It is hoped that over the next decade, investors will use prudent investment strategies, such as purpose-based asset management, to avoid the tragic loss of reacting emotionally without the safety net of a program that incorporates investor psychology.

Louis Harvey is the president of DALBAR Inc., the financial community’s leading independent expert for evaluating, auditing and rating business practices, customer performance, product quality and service.


Discussion

Owen Newcomer from CA posted over 2 years ago:

While Harvey's approach will work, it seems overly complex. How is Harvey's approach better or easier than using the tradition fixed asset allocation targets, and rebalancing as appropriate. Using the traditional asset allocation approach, I will buy low and sell high so as to rebalance. All I need is to decide how far off of the chosen target allocations warrant rebalancing. Of course, the hard part is actually doing the rebalancing. But is this any more difficult psychologically than Harvey's approach? I'll vote for the traditional approach.


Bob Stein from OH posted over 2 years ago:

I am on the board of a major state pension fund. We have found this underperformance to be true for people who run their own investments in our DC plans. The DB pension plan also does much better because of the pooled longevity risk. A pension plan never gets old so it can keep a "young" asset allocation forever.


Edward Spitzer from PA posted over 2 years ago:

sensible, but complex, especially for an average investor. Allocation and re-balancing seem equally effective.


William Orlowski from WI posted over 2 years ago:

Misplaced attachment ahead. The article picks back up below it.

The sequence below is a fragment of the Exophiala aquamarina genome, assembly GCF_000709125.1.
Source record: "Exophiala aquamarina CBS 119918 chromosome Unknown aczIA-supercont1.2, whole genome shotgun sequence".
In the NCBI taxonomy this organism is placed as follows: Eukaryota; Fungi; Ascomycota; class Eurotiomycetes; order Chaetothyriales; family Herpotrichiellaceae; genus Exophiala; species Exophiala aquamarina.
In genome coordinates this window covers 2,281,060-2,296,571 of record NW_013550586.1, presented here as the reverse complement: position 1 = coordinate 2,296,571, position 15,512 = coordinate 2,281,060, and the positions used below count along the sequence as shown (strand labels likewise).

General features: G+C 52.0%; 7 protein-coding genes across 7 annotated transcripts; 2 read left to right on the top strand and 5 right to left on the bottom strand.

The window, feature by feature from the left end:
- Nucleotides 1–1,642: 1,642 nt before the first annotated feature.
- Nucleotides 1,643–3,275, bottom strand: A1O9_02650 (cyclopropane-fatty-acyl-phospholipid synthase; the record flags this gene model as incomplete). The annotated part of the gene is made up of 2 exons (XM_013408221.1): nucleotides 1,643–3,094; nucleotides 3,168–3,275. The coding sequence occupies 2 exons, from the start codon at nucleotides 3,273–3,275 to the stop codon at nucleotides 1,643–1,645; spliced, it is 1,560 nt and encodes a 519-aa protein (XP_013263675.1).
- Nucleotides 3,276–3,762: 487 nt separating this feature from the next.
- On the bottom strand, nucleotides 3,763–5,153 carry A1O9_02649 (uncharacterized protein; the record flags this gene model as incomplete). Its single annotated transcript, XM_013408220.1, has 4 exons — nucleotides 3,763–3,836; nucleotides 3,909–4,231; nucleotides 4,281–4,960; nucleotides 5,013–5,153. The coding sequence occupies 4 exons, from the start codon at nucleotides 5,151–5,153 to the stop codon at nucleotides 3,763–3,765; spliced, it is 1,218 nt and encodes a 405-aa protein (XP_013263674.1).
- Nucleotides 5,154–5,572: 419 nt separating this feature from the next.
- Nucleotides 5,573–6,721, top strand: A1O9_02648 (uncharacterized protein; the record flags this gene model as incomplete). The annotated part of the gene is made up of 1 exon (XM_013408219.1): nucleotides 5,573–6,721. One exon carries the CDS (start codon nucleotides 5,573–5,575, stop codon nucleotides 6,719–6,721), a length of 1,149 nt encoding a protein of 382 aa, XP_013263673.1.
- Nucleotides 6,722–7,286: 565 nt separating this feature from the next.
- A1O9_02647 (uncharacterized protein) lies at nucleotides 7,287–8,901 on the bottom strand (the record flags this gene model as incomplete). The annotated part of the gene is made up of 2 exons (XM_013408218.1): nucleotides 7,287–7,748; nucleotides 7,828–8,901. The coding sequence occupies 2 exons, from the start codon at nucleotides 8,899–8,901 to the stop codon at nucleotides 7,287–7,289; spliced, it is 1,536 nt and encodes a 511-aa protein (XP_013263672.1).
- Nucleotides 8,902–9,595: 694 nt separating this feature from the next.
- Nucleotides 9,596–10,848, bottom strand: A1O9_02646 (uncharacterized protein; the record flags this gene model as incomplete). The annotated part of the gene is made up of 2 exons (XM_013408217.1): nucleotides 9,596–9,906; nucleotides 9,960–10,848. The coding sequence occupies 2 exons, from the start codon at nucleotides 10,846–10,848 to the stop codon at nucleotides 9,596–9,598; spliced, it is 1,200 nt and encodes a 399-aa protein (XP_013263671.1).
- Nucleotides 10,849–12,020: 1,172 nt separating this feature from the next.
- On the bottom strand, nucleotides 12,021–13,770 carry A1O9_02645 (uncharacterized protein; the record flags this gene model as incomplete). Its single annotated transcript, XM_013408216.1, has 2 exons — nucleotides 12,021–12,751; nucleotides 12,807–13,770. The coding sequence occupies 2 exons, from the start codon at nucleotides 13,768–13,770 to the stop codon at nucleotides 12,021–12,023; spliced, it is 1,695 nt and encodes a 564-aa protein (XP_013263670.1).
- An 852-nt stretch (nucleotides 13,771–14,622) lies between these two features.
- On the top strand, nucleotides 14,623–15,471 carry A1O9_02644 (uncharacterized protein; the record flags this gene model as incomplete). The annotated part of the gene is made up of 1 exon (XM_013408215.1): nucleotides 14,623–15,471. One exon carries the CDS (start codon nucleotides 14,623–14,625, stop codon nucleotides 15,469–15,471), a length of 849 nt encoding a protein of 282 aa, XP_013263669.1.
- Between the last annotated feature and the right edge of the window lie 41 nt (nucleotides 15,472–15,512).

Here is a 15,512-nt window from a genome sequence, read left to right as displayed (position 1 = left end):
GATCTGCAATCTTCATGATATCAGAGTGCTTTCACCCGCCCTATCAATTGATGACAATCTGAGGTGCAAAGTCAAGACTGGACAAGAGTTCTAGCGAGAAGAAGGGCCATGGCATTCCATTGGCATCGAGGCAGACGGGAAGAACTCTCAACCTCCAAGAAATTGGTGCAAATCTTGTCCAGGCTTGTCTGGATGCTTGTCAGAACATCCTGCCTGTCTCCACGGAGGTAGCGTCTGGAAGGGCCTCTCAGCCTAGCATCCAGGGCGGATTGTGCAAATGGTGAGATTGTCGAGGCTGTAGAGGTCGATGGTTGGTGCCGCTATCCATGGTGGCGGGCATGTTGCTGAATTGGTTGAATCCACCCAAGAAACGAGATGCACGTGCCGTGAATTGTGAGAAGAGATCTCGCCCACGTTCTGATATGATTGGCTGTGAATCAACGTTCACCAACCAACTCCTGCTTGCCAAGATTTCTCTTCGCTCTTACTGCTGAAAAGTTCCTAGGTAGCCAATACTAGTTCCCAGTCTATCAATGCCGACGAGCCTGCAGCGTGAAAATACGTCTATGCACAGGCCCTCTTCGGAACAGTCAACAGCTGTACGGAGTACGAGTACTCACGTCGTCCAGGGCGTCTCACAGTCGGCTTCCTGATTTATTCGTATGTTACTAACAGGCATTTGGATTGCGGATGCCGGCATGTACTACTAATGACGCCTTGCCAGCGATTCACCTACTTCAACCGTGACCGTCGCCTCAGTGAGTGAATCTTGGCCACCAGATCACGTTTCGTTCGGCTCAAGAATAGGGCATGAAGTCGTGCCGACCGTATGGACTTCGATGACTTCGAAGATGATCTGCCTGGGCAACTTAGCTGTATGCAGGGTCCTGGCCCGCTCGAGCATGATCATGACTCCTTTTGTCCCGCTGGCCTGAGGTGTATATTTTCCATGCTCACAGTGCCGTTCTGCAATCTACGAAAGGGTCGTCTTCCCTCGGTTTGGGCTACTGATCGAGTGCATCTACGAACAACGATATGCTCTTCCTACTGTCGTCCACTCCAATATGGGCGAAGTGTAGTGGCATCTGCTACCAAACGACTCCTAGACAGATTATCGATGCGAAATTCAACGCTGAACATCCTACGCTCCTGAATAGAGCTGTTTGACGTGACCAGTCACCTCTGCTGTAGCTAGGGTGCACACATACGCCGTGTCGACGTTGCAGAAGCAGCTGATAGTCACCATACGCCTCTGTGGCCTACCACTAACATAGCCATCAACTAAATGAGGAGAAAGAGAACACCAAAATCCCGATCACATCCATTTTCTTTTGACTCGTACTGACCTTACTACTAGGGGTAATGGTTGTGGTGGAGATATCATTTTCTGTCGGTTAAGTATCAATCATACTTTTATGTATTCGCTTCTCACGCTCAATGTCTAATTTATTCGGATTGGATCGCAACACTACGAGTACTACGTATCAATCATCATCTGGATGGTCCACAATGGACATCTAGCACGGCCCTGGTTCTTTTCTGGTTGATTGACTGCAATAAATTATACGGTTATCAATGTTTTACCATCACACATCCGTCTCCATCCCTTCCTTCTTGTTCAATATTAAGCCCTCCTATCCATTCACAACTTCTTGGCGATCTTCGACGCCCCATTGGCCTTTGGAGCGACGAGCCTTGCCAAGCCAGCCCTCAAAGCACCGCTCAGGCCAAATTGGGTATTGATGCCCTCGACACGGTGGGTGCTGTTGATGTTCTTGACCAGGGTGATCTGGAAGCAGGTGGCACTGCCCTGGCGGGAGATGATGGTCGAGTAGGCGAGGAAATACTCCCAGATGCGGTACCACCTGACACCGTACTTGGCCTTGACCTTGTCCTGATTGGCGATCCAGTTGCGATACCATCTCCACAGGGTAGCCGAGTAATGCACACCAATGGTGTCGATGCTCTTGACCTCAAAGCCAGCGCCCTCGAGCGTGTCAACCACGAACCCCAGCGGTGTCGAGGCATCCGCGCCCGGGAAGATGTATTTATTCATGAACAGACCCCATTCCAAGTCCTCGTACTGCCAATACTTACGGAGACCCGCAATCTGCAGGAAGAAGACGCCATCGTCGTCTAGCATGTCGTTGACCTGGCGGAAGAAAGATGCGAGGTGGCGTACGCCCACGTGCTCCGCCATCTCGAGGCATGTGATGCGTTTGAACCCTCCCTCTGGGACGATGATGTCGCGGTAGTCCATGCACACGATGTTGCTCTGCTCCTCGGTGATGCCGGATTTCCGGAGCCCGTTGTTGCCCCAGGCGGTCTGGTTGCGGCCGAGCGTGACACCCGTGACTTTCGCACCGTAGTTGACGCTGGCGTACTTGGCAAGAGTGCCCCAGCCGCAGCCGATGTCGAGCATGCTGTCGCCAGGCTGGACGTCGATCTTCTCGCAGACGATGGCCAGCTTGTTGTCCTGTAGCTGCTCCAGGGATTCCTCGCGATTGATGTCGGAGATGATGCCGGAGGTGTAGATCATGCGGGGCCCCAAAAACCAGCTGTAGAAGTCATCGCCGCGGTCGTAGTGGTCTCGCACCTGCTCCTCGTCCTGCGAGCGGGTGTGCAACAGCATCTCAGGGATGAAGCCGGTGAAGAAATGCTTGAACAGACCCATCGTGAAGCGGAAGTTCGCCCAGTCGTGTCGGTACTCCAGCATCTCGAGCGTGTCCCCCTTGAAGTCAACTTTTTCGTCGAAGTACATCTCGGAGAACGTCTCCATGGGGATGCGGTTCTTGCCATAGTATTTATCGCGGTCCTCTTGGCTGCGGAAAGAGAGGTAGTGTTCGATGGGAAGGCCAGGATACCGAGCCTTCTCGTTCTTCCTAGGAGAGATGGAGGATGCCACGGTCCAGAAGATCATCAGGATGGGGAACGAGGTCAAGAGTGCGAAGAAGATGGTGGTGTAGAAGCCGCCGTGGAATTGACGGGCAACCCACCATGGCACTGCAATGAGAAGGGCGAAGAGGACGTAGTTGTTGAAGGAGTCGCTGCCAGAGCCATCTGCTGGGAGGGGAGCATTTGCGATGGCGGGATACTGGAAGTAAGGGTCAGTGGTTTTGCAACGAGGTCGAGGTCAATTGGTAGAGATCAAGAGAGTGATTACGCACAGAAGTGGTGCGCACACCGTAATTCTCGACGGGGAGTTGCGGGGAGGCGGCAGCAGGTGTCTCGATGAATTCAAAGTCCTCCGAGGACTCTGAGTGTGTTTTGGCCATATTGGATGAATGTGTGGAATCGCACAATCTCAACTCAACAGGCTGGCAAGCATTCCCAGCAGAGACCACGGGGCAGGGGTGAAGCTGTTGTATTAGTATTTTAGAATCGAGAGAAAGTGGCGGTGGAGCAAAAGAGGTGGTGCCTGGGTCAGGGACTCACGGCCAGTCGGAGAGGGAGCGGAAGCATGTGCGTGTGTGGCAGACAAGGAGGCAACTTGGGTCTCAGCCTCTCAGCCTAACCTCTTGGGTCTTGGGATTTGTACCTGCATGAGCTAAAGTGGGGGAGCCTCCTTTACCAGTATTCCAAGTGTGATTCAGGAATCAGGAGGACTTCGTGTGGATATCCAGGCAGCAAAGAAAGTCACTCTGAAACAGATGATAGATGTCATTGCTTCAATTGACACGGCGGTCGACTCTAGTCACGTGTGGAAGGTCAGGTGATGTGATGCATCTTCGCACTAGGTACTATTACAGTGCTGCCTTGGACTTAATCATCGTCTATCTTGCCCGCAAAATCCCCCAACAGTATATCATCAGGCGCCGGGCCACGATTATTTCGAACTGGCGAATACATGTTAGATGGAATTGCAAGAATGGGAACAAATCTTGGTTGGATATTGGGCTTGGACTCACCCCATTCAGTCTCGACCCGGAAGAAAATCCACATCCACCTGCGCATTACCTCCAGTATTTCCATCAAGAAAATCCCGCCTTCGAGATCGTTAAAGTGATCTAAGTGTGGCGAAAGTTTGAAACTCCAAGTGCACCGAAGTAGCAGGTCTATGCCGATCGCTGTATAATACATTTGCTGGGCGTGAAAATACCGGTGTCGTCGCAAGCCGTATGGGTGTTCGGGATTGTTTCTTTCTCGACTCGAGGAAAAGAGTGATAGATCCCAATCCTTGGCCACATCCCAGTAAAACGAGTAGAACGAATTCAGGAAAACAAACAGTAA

Your article is very valuable for the average or novice investor. Loss aversion is common for these investors, since most of them lost money in the years 2000-2002 as well as late 2007 to March,2009. However, simply buying Index funds in 2000 and holding them through 2010 did not work either(i.e.,the Lost Decade). Unfortunately, most mutual fund managers have not proven to outperform the ETF indexes such as the SPX,RUT, QQQ, DIA, etc. over this same period.


Kim Bedell from NC posted over 2 years ago:

Great article. We are in it for the long haul, and put as much extra money in as we can during down times. It wasn't always like that though. Years ago, we stopped putting in during a down time. After the fact, I went back and figured out how much further we would have been ahead, had we continued our monthly investing....it was amazing and shocking to see the results.


Richard Ballew from CA posted over 2 years ago:

Your findings in the area of behavioral finance are quite clear, and I think few professionals would challenge it, however I want to raise one issue of PBAM I have witnessed over the years. In the context of a rational discussion the approach makes good sense and may indeed generate a high rate of acceptance by investors. However, if the circumstance of the investor in the context of PBAM results in an aggregate asset allocation quite different from the investor's risk profile (most likely toward the conservative side) or in contrast with market conditions, it can cause investor frustration (regret) that sabotages the process. I am curious what you have found in your own experience.